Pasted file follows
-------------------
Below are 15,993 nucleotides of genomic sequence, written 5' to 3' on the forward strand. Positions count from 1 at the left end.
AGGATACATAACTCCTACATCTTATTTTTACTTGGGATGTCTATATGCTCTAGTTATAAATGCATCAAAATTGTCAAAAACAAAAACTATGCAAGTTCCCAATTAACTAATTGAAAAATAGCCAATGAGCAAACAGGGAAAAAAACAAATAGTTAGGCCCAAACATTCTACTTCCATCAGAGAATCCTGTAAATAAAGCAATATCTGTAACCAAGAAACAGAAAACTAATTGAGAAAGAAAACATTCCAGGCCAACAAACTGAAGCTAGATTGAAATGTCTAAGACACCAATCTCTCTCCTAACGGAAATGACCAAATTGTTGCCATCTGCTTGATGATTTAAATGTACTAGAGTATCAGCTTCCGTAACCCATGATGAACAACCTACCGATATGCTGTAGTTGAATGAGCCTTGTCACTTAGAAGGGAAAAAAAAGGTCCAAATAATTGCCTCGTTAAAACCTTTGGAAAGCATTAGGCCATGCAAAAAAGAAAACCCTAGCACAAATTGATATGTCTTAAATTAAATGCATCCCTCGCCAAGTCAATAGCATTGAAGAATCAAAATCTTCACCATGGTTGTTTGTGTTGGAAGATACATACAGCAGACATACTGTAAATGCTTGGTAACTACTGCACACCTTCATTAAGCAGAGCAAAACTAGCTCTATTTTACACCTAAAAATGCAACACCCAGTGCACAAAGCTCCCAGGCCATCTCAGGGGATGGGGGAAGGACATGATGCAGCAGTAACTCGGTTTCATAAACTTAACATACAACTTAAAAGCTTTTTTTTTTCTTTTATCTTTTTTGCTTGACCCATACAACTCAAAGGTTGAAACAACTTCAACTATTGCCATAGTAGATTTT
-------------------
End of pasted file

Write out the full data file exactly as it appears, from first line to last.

Below are 15,993 nucleotides of genomic sequence, written 5' to 3' on the forward strand. Positions count from 1 at the left end.
AGGATACATAACTCCTACATCTTATTTTTACTTGGGATGTCTATATGCTCTAGTTATAAATGCATCAAAATTGTCAAAAACAAAAACTATGCAAGTTCCCAATTAACTAATTGAAAAATAGCCAATGAGCAAACAGGGAAAAAAACAAATAGTTAGGCCCAAACATTCTACTTCCATCAGAGAATCCTGTAAATAAAGCAATATCTGTAACCAAGAAACAGAAAACTAATTGAGAAAGAAAACATTCCAGGCCAACAAACTGAAGCTAGATTGAAATGTCTAAGACACCAATCTCTCTCCTAACGGAAATGACCAAATTGTTGCCATCTGCTTGATGATTTAAATGTACTAGAGTATCAGCTTCCGTAACCCATGATGAACAACCTACCGATATGCTGTAGTTGAATGAGCCTTGTCACTTAGAAGGGAAAAAAAAGGTCCAAATAATTGCCTCGTTAAAACCTTTGGAAAGCATTAGGCCATGCAAAAAAGAAAACCCTAGCACAAATTGATATGTCTTAAATTAAATGCATCCCTCGCCAAGTCAATAGCATTGAAGAATCAAAATCTTCACCATGGTTGTTTGTGTTGGAAGATACATACAGCAGACATACTGTAAATGCTTGGTAACTACTGCACACCTTCATTAAGCAGAGCAAAACTAGCTCTATTTTACACCTAAAAATGCAACACCCAGTGCACAAAGCTCCCAGGCCATCTCAGGGGATGGGGGAAGGACATGATGCAGCAGTAACTCGGTTTCATAAACTTAACATACAACTTAAAAGCTTTTTTTTTTCTTTTATCTTTTTTGCTTGACCCATACAACTCAAAGGTTGAAACAACTTCAACTATTGCCATAGTAGATTTT